The University of Texas-Austin Victory is a Win for Diversity

UTA

UTA

Whether the 2-to-1 ruling from the Fifth Circuit Court of Appeals in New Orleans decision to allow the University of Texas-Austin to use race in college admissions to achieve diversity will have an impact on other higher education institutions is not known. Judge Patrick Higginbotham wrote. “It is equally settled that universities may use race as part of a holistic admissions program where it cannot otherwise achieve diversity.”

The decision is the result of a lawsuit filed by Abigail Fisher, a white Texan who sued the university after she was denied admission in 2008. Last June, the U.S. Supreme Court said the federal appeals court should take another look at case. After the Supreme Court ruling, there was speculation that use of race in admissions policy at the University of Texas might be stuck down. Instead the Appeal Court upheld the decision. The University of Texas “10 percent” admissions rule states that Texas students who graduate in the top 10 percent of their high school classes can earn automatic admission. For the other 90 percent there is a combination of factors in the evaluation process and race can be one of them.

University President Bill Powers said in a statement, “We remain committed to assembling a student body at the University of Texas at Austin that brings with it the educational benefits of diversity while respecting the rights of all students. This ruling ensures that our campus, our state and the entire nation will benefit from the exchange of ideas and thoughts that happens when students who are diverse in all regards come together in the classroom, at campus events and in all aspects of campus life.”

This decision might provide a moment of comfort for colleges and universities that use race as one factor or criteria for admission but the moral obligation to admit diverse students in academic institutions will not likely be won, if it has to battled in court from state-to-state.

Let’s Stand With Jada

A recent national survey from more than 300 colleges and universities reflect serious problems in responses to student reports of sexual violence. It also indicates that colleges and universities across the nation are violating federal law by failing to investigate sexual assaults on campus.

Claire McCaskill (D-Mo.) plans to use the findings for legislation that she is writing with bipartisan support that includes Democratic Sen. Kirsten Gillibrand (N.Y.) and Republican Sen. Marco Rubio (Fla.). The bill is scheduled to be released this fall when students return to campuses. Schools are required by law to investigate when they ARE  made aware of a sex crime on campus. But more than 21% of “the nation’s largest private institutions” surveyed conducted fewer investigations than they reported to the Department of Education.

It is good that sexual assaults and the reporting of those assaults is now being addressed by higher education and by government. It is critical that the safety and protection of girls be taken seriously no matter what academic stage they are in. Which brings us to the rape of 16-year oljadad girl last week in Houston. Jada is the teenager who attended a house party with a friend who knew the host her rape was recorded and shared on social media. Once the video started to circulate online and her friends began to call her, Jada knew something horrible had happened. The video went viral but that did not shame or stop Jada from telling her story to a local Houston television station. “There’s no point in hiding,” she said. “Everybody has already seen my face and my body, but that’s not what I am and who I am.” Jada was allegedly drugged and passed around by several men who raped her.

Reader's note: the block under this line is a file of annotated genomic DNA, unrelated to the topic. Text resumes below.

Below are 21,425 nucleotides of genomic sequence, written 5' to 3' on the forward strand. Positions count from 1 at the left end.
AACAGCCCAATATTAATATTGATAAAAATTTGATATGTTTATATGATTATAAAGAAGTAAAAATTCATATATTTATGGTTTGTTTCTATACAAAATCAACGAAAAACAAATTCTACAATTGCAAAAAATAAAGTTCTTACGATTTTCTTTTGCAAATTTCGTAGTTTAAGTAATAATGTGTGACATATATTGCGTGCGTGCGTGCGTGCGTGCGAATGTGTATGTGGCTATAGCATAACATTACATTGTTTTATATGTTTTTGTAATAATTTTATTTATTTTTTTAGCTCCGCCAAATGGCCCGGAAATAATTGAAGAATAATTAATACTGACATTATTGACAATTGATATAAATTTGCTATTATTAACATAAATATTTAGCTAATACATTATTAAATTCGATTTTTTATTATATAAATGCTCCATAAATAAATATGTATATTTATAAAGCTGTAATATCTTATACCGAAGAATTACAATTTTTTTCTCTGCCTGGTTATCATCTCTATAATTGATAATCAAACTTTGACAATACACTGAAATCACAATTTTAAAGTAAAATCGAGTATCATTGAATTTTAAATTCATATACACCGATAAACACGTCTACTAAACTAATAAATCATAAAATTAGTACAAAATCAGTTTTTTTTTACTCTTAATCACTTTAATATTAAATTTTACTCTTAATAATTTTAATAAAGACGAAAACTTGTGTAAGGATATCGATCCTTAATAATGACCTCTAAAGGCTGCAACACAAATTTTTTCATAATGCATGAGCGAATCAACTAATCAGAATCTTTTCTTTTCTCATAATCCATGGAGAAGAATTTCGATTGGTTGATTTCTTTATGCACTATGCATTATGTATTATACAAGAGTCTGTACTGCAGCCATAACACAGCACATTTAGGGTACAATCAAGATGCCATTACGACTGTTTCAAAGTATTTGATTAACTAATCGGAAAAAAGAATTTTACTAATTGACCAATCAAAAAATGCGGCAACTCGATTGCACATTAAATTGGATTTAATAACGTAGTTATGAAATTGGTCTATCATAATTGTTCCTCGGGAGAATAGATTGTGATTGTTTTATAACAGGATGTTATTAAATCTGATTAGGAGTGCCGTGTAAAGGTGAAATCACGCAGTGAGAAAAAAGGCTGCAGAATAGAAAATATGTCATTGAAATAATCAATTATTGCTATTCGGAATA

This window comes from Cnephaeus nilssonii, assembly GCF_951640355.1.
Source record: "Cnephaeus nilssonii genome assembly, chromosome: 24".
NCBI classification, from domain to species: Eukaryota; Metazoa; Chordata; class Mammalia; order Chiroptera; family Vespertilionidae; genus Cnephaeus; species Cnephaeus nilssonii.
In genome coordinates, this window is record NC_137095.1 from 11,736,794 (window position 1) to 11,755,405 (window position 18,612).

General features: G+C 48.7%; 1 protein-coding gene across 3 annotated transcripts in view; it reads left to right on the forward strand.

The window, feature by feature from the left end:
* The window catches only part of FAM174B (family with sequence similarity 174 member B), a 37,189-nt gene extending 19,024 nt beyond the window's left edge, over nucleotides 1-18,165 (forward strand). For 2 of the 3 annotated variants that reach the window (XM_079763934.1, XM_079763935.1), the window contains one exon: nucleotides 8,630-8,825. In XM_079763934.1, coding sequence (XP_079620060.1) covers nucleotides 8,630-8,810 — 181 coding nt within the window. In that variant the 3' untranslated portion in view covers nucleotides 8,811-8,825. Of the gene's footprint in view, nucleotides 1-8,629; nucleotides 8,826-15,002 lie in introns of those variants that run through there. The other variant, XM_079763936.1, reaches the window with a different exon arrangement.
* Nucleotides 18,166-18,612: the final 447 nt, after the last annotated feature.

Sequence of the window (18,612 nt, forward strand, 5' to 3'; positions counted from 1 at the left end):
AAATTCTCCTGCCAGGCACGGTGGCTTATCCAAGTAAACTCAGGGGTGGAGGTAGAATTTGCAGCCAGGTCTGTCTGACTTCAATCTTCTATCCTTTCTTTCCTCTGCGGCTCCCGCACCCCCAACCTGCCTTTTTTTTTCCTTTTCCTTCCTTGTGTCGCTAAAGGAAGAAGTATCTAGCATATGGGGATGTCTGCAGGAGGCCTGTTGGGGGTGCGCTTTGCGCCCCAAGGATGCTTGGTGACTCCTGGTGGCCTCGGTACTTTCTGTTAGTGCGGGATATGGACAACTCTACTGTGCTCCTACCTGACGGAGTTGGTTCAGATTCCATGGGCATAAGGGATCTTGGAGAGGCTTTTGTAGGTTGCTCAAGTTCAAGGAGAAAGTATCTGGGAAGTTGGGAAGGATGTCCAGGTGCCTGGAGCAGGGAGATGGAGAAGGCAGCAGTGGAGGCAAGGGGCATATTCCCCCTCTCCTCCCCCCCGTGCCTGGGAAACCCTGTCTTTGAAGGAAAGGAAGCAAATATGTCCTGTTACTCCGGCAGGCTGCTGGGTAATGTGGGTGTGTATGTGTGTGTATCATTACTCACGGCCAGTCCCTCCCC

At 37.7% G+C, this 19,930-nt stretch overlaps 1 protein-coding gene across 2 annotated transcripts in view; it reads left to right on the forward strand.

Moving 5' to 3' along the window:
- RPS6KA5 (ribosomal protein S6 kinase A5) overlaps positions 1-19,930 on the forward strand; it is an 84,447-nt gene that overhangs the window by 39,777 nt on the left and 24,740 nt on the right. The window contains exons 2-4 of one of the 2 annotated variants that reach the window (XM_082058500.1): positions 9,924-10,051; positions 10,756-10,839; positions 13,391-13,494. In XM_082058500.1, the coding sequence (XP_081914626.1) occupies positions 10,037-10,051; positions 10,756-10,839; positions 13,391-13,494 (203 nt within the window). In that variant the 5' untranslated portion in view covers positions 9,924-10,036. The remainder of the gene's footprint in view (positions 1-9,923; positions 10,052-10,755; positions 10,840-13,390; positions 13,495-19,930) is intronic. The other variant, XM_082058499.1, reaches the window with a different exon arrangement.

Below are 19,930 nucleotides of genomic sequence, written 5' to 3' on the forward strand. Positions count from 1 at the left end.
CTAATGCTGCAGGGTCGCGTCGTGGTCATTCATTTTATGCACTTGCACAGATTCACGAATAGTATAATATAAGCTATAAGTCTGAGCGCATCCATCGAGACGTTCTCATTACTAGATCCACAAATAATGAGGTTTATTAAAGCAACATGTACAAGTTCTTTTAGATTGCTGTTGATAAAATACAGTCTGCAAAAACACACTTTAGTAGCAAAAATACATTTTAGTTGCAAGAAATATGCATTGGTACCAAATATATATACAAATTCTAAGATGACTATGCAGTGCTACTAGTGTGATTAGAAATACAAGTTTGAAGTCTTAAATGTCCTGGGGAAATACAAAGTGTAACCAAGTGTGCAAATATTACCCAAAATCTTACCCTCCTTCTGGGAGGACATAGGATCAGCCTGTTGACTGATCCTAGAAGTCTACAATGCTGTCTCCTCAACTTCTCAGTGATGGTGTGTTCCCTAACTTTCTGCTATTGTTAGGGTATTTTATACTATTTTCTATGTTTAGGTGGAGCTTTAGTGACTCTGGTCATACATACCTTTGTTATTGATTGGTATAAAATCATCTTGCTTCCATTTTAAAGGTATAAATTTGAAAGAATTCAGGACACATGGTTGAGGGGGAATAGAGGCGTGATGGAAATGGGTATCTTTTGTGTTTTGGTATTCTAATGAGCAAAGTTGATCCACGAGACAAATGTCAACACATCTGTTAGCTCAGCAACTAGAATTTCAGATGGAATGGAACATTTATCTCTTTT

One of Jada’s perpetrators mocked her on social media by calling her a snitch and other derogatory phrases, which has encouraged cyber bullying. A disgusting social media trend has users posting photos of themselves bottomless and passed out mocking Jada. Recent reports from the ongoing investigation indicate that there may be other young girls who may have been victims. The police are asking for the publics’ help by asking young girls to call into the station if they see themselves in any videos online.

Jada’s case has gotten some very high profile help from actresses Mia Farrow and Jada Pinkett Smith. Jada Pinkett Smith recently posted on social media,”This could be you, me, or any woman or girl that we know. What do we plan to do about this ugly epidemic? #justiceforjada” Jada Pinkett Smith has also been a vocal public advocate for victims of human trafficking.

There are 237,868 reported rapes every year in America, every two minutes there is a sexual assault, 40% of the victims are under 18 and two-thirds of the attacks are by someone the victim knows. Here is how we can help Jada and every other victim of sexual violence. Acknowledge the facts. Pay attention to the reports of rape. Insist community leaders use the power of their influence to encourage training for schools and colleges and make the process for reporting and investigating sexual assault less traumatizing for the victims. Push police chiefs and law enforcement officials take immediate action to investigate and prosecute those who attack and violate girls and women. But most of all don’t be silent about assault.

Let’s stand with Jada and other sexual assault victims by pushing for fair investigations and laws that protects victim so that perpetrators will be justly prosecuted.

Will the Georgia State Legislature revisit religious freedom bills? Hobby Lobby ruling just may have opened a new door …

By Gary S. Cox